top of page
White Columns
< Back

Kim v. York Condominium Corporation No. 96 - 2021 ONCAT 124 - 2021-12-21

Corporation:

KYCC 96

Date:

2021-12-21

Under:

CAT Decisions - Decision
Access to Records
Adequacy of Records
Entitlement to Records
Fees, Costs, Penalties
Records Retention

Summary:

the case of Kim v York Condominium Corporation No. 96 before the Condominium Authority of Ontario dealt with the adequacy of records for a condominium corporation. The Applicant alleged that he did not receive all requested records and that some records were inadequate or fraudulent. Additionally, the Applicant claimed that the corporation had not maintained adequate records as required by the Condominium Act 1998. The Respondent admitted to not responding to record requests in a perfect manner but countered that all requested records in their possession had been provided, including some additional documents from third parties. The tribunal determined that the Respondent did not maintain adequate records and directed the Respondent to provide a copy of the contract relating to the water meter train project to the Applicant.

Verdict:

The Condominium Authority of Ontario ordered York Condominium Corporation No. 96 to provide a copy of the contract relating to the water meter train project to the applicant, in a case that dealt with records requests and the adequacy of records maintained by the corporation. The tribunal stressed the requirement of keeping proper documentation, providing complete responses to records requests, and maintaining adequate records as required by the Condominium Act 1998. The case highlights the importance of transparent record-keeping and documentation, especially in construction projects within condominium corporations.

Takeaways:

Records request handling: The respondent, York Condominium Corporation No. 96, admitted to not responding to record requests in a perfect manner and failing to meet the time frames set out in the Condominium Act 1998. However, they maintained that all requested records in their possession were provided, including additional documents obtained from third parties.

Adequacy of records: The applicant alleged that the corporation did not maintain adequate records as required by section 551 of the Condominium Act. The tribunal resolved some remaining issues regarding records in earlier stages of the process but found that the respondent had not provided all the records requested by the applicant. The applicant claimed that some received records were inadequate or fraudulent.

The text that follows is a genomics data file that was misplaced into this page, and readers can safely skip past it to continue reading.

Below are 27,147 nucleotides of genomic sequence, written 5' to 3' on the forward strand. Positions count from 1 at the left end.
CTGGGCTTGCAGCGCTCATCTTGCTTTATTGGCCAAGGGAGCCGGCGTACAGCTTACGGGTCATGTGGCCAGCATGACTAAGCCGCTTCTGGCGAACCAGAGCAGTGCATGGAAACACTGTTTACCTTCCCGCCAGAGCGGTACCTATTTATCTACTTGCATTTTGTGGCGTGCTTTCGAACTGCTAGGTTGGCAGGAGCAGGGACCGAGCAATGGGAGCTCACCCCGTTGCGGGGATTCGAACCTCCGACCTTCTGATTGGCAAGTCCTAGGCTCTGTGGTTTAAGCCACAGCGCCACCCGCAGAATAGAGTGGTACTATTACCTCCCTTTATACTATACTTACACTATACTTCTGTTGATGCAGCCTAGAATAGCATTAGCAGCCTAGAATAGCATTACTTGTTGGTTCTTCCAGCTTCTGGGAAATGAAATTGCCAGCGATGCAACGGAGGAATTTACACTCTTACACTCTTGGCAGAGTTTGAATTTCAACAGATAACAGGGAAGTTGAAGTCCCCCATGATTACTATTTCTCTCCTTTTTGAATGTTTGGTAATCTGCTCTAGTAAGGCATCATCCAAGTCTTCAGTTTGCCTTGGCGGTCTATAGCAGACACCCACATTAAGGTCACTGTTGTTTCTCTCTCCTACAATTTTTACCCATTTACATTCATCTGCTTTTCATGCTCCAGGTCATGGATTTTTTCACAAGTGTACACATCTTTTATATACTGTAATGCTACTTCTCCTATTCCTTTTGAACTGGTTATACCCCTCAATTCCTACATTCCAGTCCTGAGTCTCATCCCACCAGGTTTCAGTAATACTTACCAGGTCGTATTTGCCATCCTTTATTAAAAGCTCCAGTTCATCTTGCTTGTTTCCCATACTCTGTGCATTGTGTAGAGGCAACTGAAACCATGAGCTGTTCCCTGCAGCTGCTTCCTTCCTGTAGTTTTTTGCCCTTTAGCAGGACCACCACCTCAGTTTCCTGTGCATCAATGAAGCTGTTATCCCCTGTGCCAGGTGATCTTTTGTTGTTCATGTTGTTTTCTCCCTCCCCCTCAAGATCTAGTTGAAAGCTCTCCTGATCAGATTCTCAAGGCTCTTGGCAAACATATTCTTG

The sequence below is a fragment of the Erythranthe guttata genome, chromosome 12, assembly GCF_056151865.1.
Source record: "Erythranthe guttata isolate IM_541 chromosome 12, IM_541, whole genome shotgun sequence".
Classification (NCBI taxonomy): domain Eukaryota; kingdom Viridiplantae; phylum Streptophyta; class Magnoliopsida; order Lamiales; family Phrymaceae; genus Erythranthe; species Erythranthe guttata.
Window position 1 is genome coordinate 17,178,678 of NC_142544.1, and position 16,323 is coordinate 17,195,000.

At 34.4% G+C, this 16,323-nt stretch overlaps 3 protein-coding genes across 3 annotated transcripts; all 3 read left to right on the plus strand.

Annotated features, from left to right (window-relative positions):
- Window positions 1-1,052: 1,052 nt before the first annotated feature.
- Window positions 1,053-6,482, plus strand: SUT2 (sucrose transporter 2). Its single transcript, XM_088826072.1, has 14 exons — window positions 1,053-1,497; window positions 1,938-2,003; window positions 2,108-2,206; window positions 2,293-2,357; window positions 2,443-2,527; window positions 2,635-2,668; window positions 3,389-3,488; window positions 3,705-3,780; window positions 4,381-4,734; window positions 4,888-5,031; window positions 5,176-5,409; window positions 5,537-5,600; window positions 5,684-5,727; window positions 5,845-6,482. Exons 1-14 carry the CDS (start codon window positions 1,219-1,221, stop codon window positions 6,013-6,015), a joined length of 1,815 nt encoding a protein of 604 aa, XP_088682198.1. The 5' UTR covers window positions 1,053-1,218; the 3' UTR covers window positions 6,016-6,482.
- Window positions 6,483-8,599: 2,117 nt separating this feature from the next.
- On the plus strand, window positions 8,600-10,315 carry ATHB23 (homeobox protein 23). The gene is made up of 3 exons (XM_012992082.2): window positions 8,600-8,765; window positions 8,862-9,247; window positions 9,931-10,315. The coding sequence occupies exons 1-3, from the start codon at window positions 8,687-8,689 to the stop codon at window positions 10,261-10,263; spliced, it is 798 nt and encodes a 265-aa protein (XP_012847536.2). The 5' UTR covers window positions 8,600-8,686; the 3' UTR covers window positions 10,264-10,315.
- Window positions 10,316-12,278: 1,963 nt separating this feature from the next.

Water meter project: The applicant requested documents related to a water meter project, claiming that he did not receive all the requested drawings and contracts regarding the project. The respondent asserted that all the requested documents in their possession were provided and obtained relevant documents from third parties. The tribunal directed the respondent to provide a copy of the contract related to the water meter project to the applicant if it was available, highlighting the importance of maintaining proper documentation.

Recommendations: 

Improve records management and response to requests: York Condominium Corporation No. 96 should establish a more efficient and organized system for managing records and responding to records requests from owners. This includes adhering to the time frames set out in the Condominium Act 1998 and using the proper Response to Request form. There should be a clear process in place to ensure that all requested records, including those obtained from third parties, are provided in a timely and complete manner.

Enhance documentation in construction projects: The case highlights the importance of maintaining proper documentation, especially in construction projects within condominium corporations. To ensure transparency and accuracy, the corporation should implement procedures for documenting and retaining all relevant records, including contracts, drawings, and any modifications made during the project. This includes having clear protocols for obtaining and sharing documents with owners.

Training and awareness on conflict of interest: The case mentioned an allegation of a board member failing to disclose a conflict of interest. To prevent such issues, the corporation should provide training and guidance to board members on their responsibilities, including the ethical duty to disclose any potential conflicts of interest. This training should emphasize the importance of maintaining transparency and acting in the best interests of the condominium corporation and its owners.

bottom of page